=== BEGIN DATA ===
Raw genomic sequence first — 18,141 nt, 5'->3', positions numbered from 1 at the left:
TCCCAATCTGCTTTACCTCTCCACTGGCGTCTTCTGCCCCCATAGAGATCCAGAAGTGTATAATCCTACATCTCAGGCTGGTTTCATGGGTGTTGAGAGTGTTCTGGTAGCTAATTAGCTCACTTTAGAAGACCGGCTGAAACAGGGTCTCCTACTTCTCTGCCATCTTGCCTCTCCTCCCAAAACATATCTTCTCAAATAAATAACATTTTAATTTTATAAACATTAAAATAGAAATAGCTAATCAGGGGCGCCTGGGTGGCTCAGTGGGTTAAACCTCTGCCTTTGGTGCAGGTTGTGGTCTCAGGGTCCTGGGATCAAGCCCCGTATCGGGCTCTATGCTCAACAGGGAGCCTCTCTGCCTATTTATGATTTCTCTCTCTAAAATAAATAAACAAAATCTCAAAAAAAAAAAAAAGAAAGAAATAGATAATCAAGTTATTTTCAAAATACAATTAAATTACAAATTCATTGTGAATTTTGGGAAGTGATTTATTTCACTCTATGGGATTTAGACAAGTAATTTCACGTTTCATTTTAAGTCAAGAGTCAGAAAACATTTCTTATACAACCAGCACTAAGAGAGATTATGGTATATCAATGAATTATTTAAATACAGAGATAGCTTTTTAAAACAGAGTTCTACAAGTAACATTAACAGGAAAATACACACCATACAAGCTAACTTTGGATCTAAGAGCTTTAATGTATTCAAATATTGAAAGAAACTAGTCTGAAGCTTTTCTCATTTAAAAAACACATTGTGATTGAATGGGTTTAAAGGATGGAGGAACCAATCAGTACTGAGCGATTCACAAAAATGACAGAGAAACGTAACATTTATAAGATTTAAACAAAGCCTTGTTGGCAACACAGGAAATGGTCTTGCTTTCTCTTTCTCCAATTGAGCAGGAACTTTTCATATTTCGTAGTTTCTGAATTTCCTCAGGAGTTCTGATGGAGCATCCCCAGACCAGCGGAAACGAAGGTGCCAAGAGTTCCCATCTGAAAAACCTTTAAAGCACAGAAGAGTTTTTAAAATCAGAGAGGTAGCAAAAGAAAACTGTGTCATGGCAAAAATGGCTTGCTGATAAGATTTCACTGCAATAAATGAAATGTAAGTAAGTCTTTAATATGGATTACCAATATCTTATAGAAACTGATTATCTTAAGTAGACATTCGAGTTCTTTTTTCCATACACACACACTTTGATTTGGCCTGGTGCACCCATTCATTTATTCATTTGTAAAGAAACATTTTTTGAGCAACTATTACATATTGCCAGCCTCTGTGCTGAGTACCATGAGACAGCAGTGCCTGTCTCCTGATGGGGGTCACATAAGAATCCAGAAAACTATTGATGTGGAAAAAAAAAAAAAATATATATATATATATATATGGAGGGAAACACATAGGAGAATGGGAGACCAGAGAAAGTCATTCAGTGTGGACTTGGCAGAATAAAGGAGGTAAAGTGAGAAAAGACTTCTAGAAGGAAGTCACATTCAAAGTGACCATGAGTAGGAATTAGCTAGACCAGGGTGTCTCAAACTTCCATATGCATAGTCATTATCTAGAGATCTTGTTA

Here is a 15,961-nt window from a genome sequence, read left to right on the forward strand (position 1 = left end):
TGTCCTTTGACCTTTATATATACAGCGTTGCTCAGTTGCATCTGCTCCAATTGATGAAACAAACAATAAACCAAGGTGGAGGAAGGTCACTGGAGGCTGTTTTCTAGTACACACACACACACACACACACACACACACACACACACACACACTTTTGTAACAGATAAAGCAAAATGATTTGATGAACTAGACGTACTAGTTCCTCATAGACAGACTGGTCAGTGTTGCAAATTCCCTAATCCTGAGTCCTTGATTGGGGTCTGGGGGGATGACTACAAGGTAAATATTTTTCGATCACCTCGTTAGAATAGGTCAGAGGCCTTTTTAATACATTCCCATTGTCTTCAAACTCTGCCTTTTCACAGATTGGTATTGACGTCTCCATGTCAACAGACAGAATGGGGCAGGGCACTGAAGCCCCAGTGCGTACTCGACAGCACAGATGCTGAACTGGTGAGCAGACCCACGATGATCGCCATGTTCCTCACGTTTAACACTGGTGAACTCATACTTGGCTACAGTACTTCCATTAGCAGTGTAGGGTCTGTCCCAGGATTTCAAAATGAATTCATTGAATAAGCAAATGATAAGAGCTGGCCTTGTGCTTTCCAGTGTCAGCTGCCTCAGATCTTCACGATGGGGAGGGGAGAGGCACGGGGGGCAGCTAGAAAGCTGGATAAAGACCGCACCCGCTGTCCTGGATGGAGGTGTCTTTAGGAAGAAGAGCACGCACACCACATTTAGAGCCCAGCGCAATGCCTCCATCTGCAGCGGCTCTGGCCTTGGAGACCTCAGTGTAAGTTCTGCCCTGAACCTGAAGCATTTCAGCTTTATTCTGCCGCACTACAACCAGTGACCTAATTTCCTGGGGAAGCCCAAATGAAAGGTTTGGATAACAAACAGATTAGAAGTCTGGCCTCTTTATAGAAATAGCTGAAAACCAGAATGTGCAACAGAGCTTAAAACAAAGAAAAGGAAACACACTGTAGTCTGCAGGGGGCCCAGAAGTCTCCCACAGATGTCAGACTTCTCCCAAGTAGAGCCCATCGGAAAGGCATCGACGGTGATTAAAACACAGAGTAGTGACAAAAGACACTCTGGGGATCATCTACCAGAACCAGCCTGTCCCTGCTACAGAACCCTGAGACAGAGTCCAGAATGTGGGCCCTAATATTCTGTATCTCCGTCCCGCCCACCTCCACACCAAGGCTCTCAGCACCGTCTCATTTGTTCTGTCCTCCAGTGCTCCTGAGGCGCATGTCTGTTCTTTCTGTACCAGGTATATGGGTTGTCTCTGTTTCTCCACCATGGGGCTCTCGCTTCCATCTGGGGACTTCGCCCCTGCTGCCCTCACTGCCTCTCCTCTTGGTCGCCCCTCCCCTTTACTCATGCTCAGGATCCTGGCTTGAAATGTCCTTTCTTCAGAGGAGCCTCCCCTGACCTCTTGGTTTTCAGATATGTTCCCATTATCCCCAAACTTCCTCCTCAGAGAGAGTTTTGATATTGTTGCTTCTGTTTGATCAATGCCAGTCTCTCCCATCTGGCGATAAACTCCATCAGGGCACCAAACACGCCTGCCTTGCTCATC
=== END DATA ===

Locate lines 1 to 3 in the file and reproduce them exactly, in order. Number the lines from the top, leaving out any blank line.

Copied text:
Raw genomic sequence first — 18,141 nt, 5'->3', positions numbered from 1 at the left:
TCCCAATCTGCTTTACCTCTCCACTGGCGTCTTCTGCCCCCATAGAGATCCAGAAGTGTATAATCCTACATCTCAGGCTGGTTTCATGGGTGTTGAGAGTGTTCTGGTAGCTAATTAGCTCACTTTAGAAGACCGGCTGAAACAGGGTCTCCTACTTCTCTGCCATCTTGCCTCTCCTCCCAAAACATATCTTCTCAAATAAATAACATTTTAATTTTATAAACATTAAAATAGAAATAGCTAATCAGGGGCGCCTGGGTGGCTCAGTGGGTTAAACCTCTGCCTTTGGTGCAGGTTGTGGTCTCAGGGTCCTGGGATCAAGCCCCGTATCGGGCTCTATGCTCAACAGGGAGCCTCTCTGCCTATTTATGATTTCTCTCTCTAAAATAAATAAACAAAATCTCAAAAAAAAAAAAAAGAAAGAAATAGATAATCAAGTTATTTTCAAAATACAATTAAATTACAAATTCATTGTGAATTTTGGGAAGTGATTTATTTCACTCTATGGGATTTAGACAAGTAATTTCACGTTTCATTTTAAGTCAAGAGTCAGAAAACATTTCTTATACAACCAGCACTAAGAGAGATTATGGTATATCAATGAATTATTTAAATACAGAGATAGCTTTTTAAAACAGAGTTCTACAAGTAACATTAACAGGAAAATACACACCATACAAGCTAACTTTGGATCTAAGAGCTTTAATGTATTCAAATATTGAAAGAAACTAGTCTGAAGCTTTTCTCATTTAAAAAACACATTGTGATTGAATGGGTTTAAAGGATGGAGGAACCAATCAGTACTGAGCGATTCACAAAAATGACAGAGAAACGTAACATTTATAAGATTTAAACAAAGCCTTGTTGGCAACACAGGAAATGGTCTTGCTTTCTCTTTCTCCAATTGAGCAGGAACTTTTCATATTTCGTAGTTTCTGAATTTCCTCAGGAGTTCTGATGGAGCATCCCCAGACCAGCGGAAACGAAGGTGCCAAGAGTTCCCATCTGAAAAACCTTTAAAGCACAGAAGAGTTTTTAAAATCAGAGAGGTAGCAAAAGAAAACTGTGTCATGGCAAAAATGGCTTGCTGATAAGATTTCACTGCAATAAATGAAATGTAAGTAAGTCTTTAATATGGATTACCAATATCTTATAGAAACTGATTATCTTAAGTAGACATTCGAGTTCTTTTTTCCATACACACACACTTTGATTTGGCCTGGTGCACCCATTCATTTATTCATTTGTAAAGAAACATTTTTTGAGCAACTATTACATATTGCCAGCCTCTGTGCTGAGTACCATGAGACAGCAGTGCCTGTCTCCTGATGGGGGTCACATAAGAATCCAGAAAACTATTGATGTGGAAAAAAAAAAAAAATATATATATATATATATATGGAGGGAAACACATAGGAGAATGGGAGACCAGAGAAAGTCATTCAGTGTGGACTTGGCAGAATAAAGGAGGTAAAGTGAGAAAAGACTTCTAGAAGGAAGTCACATTCAAAGTGACCATGAGTAGGAATTAGCTAGACCAGGGTGTCTCAAACTTCCATATGCATAGTCATTATCTAGAGATCTTGTTA

Here is a 15,961-nt window from a genome sequence, read left to right on the forward strand (position 1 = left end):